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Monthly Archives: September 2010

AACC in Branson, Missouri

The American Association of Christian Counselors (AACC) is holding its National Conference in Branson, Missouri, this year. Plenary speakers include Larry Crabb, Siang-Yang Tan, Diane Langberg, and Arch Hart. The conference is being held at the Chateau on the Lake Resort. There are a number of tracks, including addictions/recovery, leadership/coaching, pastoral care, grief/trauma, and marriage/family. From all indications, it looks like they are actually full, which means something like 1200 attendees. I know that my session is full, but that’s only 79 people, so someone is holding some very large sessions!

In any case, I’ll head out to Branson tomorrow. My session is Friday and is on homosexuality with a special emphasis on key concepts for parents, pastors, and friends. The concepts will come from Homosexuality and the Christian: A Guide for Parents, Pastors and Friends.

 
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Posted by on September 22, 2010 in Conferences

 

New Resource on Homosexuality and Sexual Identity

This week I received a copy of my new book, Homosexuality & the Christian: A Guide for Parents, Pastors and Friends. I actually just did an interview on it with a Christian station in the Pittsburgh area. It was a nice way to introduce the book and reflect some on the intended audience, etc.

Back story: I was asked by Bethany House Publishers to write a Christian general audience book on homosexuality – something that would be accessible to the average Christian in the pew.  The book looks at various questions that have been asked by pastors, family members, and friends sorting out the complicated questions surrounding the topic of homosexuality, including a Christian perspective on it, what causes sexual orientation, and whether sexual orientation can change. 

Writing this book also afforded me the opportunity to share why I believe sexual identity is a more helpful approach in couseling and pastoral care than focusing on sexual orientation. I discuss this early in the book (Chapter 2), and my answer to that sets up Parts 2 and 3 of the book that deal with questions facing families (“What if my child or teen announces a gay identity?”; “My adult child announced a gay identity: What now?”; and “What if my spouse announces a gay identity?”). These are really difficult issues, and the emphasis on identity provides a couple of ways to respond that are overlooked when we place too great an emphasis on orientation.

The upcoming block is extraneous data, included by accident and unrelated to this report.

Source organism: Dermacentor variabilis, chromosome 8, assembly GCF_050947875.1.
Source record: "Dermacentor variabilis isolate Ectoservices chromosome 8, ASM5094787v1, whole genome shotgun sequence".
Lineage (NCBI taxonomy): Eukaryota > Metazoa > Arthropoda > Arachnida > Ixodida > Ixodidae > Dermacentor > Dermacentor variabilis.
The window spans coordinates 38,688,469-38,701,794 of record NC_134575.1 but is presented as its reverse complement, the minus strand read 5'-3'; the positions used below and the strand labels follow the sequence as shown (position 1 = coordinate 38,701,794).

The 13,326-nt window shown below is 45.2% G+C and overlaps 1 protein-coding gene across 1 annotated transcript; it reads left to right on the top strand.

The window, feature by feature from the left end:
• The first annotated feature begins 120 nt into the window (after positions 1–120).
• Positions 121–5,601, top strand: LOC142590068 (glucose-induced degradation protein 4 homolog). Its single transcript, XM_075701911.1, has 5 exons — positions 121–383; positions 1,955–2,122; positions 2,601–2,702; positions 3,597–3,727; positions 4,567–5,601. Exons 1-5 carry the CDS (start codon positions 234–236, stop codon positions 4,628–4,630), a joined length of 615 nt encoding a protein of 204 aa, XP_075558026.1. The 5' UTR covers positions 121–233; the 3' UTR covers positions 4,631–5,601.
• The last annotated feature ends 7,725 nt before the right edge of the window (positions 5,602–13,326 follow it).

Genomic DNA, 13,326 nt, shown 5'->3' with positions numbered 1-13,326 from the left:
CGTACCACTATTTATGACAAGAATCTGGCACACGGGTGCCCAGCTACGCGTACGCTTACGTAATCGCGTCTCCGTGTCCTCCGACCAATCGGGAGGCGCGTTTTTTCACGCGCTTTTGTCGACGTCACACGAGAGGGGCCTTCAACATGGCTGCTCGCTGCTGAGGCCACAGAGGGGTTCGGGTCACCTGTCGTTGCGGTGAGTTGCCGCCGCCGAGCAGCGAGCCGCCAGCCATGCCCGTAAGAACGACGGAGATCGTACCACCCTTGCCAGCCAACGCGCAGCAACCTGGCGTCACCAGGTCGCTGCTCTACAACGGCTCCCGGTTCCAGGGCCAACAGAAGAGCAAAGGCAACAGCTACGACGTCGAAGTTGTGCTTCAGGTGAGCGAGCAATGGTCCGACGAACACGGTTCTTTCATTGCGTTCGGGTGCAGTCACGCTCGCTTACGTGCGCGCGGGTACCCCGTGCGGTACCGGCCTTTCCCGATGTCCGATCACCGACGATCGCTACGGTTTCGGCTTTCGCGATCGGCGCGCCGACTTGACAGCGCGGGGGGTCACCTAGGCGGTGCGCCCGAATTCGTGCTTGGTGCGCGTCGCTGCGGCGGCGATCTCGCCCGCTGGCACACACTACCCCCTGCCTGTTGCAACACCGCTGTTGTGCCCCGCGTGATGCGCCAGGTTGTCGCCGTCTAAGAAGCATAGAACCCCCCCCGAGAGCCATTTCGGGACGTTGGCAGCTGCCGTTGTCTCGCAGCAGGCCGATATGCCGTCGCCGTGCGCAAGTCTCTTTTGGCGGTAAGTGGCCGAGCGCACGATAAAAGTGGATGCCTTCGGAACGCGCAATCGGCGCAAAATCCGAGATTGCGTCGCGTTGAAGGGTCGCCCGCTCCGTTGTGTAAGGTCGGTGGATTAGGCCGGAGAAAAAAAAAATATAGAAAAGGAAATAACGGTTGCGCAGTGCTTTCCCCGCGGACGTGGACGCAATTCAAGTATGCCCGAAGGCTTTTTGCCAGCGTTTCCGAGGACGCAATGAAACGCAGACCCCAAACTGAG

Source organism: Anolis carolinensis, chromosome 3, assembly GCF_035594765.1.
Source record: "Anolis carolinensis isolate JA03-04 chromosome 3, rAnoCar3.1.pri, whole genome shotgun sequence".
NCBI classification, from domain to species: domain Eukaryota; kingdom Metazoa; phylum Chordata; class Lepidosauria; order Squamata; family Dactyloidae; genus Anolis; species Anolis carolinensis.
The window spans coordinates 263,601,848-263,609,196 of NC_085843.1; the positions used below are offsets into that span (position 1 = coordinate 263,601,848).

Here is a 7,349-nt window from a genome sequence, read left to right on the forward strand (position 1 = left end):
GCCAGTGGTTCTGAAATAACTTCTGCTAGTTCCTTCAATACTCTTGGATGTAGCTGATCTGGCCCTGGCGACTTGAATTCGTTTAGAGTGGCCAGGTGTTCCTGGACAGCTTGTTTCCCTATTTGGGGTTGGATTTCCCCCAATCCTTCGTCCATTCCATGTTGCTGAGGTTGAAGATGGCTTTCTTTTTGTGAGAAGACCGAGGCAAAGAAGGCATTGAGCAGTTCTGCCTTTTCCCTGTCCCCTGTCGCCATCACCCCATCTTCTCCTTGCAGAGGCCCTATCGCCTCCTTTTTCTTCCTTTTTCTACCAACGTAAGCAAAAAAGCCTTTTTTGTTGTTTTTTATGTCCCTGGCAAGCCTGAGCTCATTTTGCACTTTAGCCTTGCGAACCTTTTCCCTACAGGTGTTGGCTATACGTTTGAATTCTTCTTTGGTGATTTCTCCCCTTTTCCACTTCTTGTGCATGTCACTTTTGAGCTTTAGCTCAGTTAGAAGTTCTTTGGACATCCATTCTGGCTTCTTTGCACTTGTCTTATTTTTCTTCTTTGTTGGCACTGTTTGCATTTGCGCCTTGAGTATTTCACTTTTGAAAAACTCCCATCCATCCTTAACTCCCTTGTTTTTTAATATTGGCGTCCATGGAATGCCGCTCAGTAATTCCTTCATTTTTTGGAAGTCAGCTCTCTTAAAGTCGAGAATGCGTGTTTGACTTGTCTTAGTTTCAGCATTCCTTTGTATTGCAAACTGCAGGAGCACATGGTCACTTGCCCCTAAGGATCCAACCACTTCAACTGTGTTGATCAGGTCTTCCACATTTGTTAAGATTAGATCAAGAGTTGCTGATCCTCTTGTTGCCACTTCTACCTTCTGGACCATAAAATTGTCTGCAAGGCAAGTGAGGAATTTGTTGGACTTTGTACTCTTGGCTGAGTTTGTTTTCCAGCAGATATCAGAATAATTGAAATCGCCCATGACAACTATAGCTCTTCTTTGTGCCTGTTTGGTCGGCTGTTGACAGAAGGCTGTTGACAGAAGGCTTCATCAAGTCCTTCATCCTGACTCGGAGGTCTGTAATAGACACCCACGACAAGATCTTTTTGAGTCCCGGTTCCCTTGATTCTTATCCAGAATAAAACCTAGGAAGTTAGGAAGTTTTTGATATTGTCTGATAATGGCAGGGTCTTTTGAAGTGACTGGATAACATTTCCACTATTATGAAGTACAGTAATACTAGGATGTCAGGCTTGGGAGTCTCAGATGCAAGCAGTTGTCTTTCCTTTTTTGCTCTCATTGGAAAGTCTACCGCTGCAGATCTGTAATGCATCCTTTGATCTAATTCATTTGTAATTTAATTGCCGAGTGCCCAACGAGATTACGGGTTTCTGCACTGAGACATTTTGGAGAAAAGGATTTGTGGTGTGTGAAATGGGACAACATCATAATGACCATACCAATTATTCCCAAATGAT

In Part 3 of the book I look at questions for the church today. The first of the two key questions dealt with here are: “Whose people are we talking about?” I think it is imoprtant that when we think of Christians sorting out sexual identity matters we think about them as “our people”; this frame changes how we think about ministry and support. The second key questions is: “What is the church’s response to enduring conditions?” I suggest that an approach that reflects realistic biblical hope will have to find a way to respond to enduring conditions, which is what most people will need.

The book has a couple of nice endorsements on the back cover:

“This is a must-read book for anyone who wants sound guidance and trustworthy information about homosexuality, including its relevance to Christians and the church.”
–Gary R. Collins, Distinguished Professor of Coaching and Leadership, Richmont Graduate University
Homosexuality and the Christian is the best book I have seen for evangelicals who want an accessible book that provides accurate, research-based information.”
–Warren Throckmorton, Associate Professor of Psychology, Grove City College, and Fellow for Psychology and Public Policy at the Center for Vision and Values
 

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